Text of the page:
Dog of an idea to by­pass our great coun­try towns

The Advertiser - SA Weekend - - UP -

Like many strug­gling coun­try towns, Gunda­gai needs a new slo­gan. Some­thing like “Gunda­gai: Our burgers are bet­ter than Mac­cas”. Or “Gunda­gai: Worth turn­ing off the high­way for”. Or even “For­get the hound, come into town”? A lot has changed since the im­mor­tal dog guard­ing the tucker­box five miles from Gunda­gai was cast in bronze in 1932. The track wind­ing back to an old­fash­ioned shack is now a six-lane as­phalt high­way called the Hume.

And the dog that doesn’t even have a name is now a ma­jor tourist at­trac­tion, sur­rounded by fast food out­lets and trin­ket shops. But none of this is do­ing Gunda­gai, a town that was once cel­e­brated as one of Aus­tralia’s ear­li­est river set­tle­ments, much good.

The prob­lem is that most peo­ple stop to have a smooch with the pooch on the high­way, grab a fast food fix, and don’t drive the ex­tra 8km into town.

Thanks to multi-laned highways lined with in­ter­na­tional fast food out­lets, there’s sim­ply no rea­son to come into towns like Gunda­gai any more.

It’s the same story around the coun­try, with towns such as Mur­ray Bridge and Gawler in SA, along with Yass, Goul­burn and Hol­brook in NSW, strug­gling to at­tract lu­cra­tive mo­torist dol­lars.

Now Penola (pic­tured) in SA’s South-East is set to be by­passed in the same way thanks to what of­fi­cials call a “key short-term road in­fra­struc­ture ac­tion”.

Penola may be the home of Saint Mary MacKil­lop and the al­lur­ingly-named Fan­tasy Model Rail­way, but it’s go­ing to strug­gle with­out the pass­ing Lime­stone Coast traf­fic. Sadly, all this char­ac­ter and history doesn’t seem to mean any­thing to the av­er­age Aussie fam­ily want­ing to get from place to place as fast as they can be­fore the kids’ iPads run out of charge.

Af­ter driv­ing straight past in the past few years, this time I de­cided to do my bit for Gunda­gai and stay there overnight on the way to Syd­ney. I can’t tell you how glad I was that I did. I dis­cov­ered that Gunda­gai is an ab­so­lute rar­ity: a town that is al­most to­tally his­tor­i­cally in­tact along its wide, grand main street. It’s ab­so­lutely fas­ci­nat­ing.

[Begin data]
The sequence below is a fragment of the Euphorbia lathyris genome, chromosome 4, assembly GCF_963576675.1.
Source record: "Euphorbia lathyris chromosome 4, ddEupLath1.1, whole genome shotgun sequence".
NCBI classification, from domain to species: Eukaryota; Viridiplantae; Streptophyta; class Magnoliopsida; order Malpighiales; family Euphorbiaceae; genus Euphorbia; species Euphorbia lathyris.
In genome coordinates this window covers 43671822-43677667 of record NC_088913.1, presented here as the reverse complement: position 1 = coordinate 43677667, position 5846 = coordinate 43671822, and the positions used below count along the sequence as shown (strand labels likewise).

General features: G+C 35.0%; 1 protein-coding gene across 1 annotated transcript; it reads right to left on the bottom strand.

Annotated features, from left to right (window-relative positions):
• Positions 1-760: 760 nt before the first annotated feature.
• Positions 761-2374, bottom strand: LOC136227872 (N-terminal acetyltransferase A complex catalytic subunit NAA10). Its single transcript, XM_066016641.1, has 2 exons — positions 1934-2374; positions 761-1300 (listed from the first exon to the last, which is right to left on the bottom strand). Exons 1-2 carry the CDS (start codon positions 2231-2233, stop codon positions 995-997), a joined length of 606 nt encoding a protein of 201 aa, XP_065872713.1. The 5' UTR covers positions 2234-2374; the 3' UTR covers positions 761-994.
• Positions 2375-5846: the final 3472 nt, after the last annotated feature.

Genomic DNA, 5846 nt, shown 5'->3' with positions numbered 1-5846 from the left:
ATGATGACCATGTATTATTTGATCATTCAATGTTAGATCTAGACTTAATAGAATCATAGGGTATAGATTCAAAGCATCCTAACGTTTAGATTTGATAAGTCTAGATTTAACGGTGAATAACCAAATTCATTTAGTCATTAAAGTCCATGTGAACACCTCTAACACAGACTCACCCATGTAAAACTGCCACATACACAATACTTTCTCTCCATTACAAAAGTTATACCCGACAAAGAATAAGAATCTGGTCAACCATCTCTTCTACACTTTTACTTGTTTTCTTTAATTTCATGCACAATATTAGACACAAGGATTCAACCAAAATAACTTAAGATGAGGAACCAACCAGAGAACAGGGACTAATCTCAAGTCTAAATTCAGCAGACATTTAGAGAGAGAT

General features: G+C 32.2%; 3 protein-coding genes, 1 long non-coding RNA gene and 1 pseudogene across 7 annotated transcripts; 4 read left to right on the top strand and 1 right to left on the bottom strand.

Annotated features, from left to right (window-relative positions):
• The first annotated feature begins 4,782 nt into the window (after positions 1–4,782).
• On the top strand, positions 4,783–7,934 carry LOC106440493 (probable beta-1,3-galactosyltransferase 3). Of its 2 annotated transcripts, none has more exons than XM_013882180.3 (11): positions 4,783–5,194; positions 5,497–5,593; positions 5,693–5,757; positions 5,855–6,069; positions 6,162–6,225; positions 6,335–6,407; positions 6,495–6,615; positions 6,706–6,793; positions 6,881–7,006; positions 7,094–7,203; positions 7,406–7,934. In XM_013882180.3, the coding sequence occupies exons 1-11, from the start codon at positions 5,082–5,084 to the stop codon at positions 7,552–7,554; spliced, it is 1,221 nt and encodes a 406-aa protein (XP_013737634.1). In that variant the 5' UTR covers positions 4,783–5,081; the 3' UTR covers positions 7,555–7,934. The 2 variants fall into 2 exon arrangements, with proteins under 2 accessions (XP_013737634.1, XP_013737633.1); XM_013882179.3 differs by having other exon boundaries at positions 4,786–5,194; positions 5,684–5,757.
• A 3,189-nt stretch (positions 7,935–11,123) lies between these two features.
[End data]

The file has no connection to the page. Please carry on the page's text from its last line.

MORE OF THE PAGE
There are his­toric bridges, a beau­ti­ful court­house with a stacked slate wall and a lovely Art Deco theatre. No doubt my kids think I am get­ting old or get­ting soft. In fact they did say all of this and more – not to men­tion can’t we just get back on the high­way pleeeease? In­stead, I made them fol­low me around the town, point­ing out land­marks and stop­ping to read ev­ery his­tor­i­cal sign we came to.

Oh, look kids! A beau­ti­fully re­stored tim­ber sta­tion – once the long­est in Aus­tralia and with the only slateroofe­d goods shed in NSW!

Look! Here’s the post of­fice, home of the last pony ex­press in Aus­tralia!

We also stopped to read all about the two his­toric bridges cross­ing the Mur­rumbidgee (Look kids! Wooden Trusses! Early en­gi­neer­ing! Tim­ber viaducts!)

The chil­dren perked up a bit when they re­alised the jail once housed bushranger Cap­tain Moon­light and be­came fully ex­cited when they en­tered the Gunda­gai Mu­seum.

They weren’t en­thused by see­ing Phar Lap’s sad­dle cloth, a model-T Ford or news­pa­pers go­ing back to the 1850s. No, it was the ear­li­est Ap­ple Mac­in­tosh com­puter, and it still works.

At times, it was a bit of a strug­gle but they had heaps of fun de­spite their de­ter­mi­na­tion not to.

(It re­minded me of the time I asked them what their wish was as they threw coins in the pond around the tucker­box dog. “To get back in the car,” one of them said.)

Sadly, though, we were just about the only ones who were feel­ing the love for Gunda­gai. Although it was school hol­i­days in at least three states, it didn’t seem all that busy.

Many of the shops in the grand build­ings on the main street were empty, for sale or clearly strug­gling.

There was a gen­eral air of ne­glect about the place, and road works im­prov­ing the street’s land­scap­ing didn’t help one bit. But you could tell this was a town with not only a great history, but a band of ded­i­cated lo­cals de­ter­mined to keep it go­ing as long as they can.

Sit­ting there in the gravel out­side the bak­ery (Look kids! The old­est bak­ery in Aus­tralia op­er­at­ing since 1864!), I felt re­laxed and happy.

Some­times it’s nice to leave the high­way and just go ex­plor­ing. You never know what you might find.

Too of­ten we take the fast road, and we’re rarely bet­ter off for it. Blog with Susie at susieobrie­, fol­low her on Twit­ter @susieob and Face­ NewswithSu­se

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